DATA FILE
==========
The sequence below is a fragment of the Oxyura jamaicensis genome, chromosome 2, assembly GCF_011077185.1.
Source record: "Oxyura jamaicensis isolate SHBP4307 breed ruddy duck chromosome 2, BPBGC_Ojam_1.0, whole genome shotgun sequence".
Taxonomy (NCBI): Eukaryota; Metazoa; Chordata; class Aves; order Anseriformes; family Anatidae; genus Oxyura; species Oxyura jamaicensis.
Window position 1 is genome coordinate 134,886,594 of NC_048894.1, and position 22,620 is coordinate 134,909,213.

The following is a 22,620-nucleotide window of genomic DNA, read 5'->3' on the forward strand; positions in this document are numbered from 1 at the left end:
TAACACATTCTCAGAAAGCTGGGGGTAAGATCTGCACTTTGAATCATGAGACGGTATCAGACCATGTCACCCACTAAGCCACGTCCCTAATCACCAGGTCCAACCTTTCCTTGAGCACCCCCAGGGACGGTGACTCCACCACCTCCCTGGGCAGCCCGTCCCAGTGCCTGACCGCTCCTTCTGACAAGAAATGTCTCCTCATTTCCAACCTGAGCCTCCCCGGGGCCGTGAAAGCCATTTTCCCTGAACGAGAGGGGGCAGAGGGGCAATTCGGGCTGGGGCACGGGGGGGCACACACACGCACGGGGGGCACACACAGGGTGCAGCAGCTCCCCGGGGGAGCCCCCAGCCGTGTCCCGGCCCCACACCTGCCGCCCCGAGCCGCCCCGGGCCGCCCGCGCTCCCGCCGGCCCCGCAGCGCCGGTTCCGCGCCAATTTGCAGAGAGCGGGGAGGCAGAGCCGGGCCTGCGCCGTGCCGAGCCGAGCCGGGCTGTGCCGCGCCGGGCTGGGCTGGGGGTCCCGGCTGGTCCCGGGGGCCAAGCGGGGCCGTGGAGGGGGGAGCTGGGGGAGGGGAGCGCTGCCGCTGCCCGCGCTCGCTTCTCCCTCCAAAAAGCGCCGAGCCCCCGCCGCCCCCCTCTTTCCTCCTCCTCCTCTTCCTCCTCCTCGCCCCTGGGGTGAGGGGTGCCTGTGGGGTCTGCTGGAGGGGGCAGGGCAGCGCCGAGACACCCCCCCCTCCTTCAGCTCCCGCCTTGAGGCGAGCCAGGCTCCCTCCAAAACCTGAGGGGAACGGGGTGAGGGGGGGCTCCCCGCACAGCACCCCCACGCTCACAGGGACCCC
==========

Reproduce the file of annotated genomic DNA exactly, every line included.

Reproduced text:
The sequence below is a fragment of the Oxyura jamaicensis genome, chromosome 2, assembly GCF_011077185.1.
Source record: "Oxyura jamaicensis isolate SHBP4307 breed ruddy duck chromosome 2, BPBGC_Ojam_1.0, whole genome shotgun sequence".
Taxonomy (NCBI): Eukaryota; Metazoa; Chordata; class Aves; order Anseriformes; family Anatidae; genus Oxyura; species Oxyura jamaicensis.
Window position 1 is genome coordinate 134,886,594 of NC_048894.1, and position 22,620 is coordinate 134,909,213.

The following is a 22,620-nucleotide window of genomic DNA, read 5'->3' on the forward strand; positions in this document are numbered from 1 at the left end:
TAACACATTCTCAGAAAGCTGGGGGTAAGATCTGCACTTTGAATCATGAGACGGTATCAGACCATGTCACCCACTAAGCCACGTCCCTAATCACCAGGTCCAACCTTTCCTTGAGCACCCCCAGGGACGGTGACTCCACCACCTCCCTGGGCAGCCCGTCCCAGTGCCTGACCGCTCCTTCTGACAAGAAATGTCTCCTCATTTCCAACCTGAGCCTCCCCGGGGCCGTGAAAGCCATTTTCCCTGAACGAGAGGGGGCAGAGGGGCAATTCGGGCTGGGGCACGGGGGGGCACACACACGCACGGGGGGCACACACAGGGTGCAGCAGCTCCCCGGGGGAGCCCCCAGCCGTGTCCCGGCCCCACACCTGCCGCCCCGAGCCGCCCCGGGCCGCCCGCGCTCCCGCCGGCCCCGCAGCGCCGGTTCCGCGCCAATTTGCAGAGAGCGGGGAGGCAGAGCCGGGCCTGCGCCGTGCCGAGCCGAGCCGGGCTGTGCCGCGCCGGGCTGGGCTGGGGGTCCCGGCTGGTCCCGGGGGCCAAGCGGGGCCGTGGAGGGGGGAGCTGGGGGAGGGGAGCGCTGCCGCTGCCCGCGCTCGCTTCTCCCTCCAAAAAGCGCCGAGCCCCCGCCGCCCCCCTCTTTCCTCCTCCTCCTCTTCCTCCTCCTCGCCCCTGGGGTGAGGGGTGCCTGTGGGGTCTGCTGGAGGGGGCAGGGCAGCGCCGAGACACCCCCCCCTCCTTCAGCTCCCGCCTTGAGGCGAGCCAGGCTCCCTCCAAAACCTGAGGGGAACGGGGTGAGGGGGGGCTCCCCGCACAGCACCCCCACGCTCACAGGGACCCC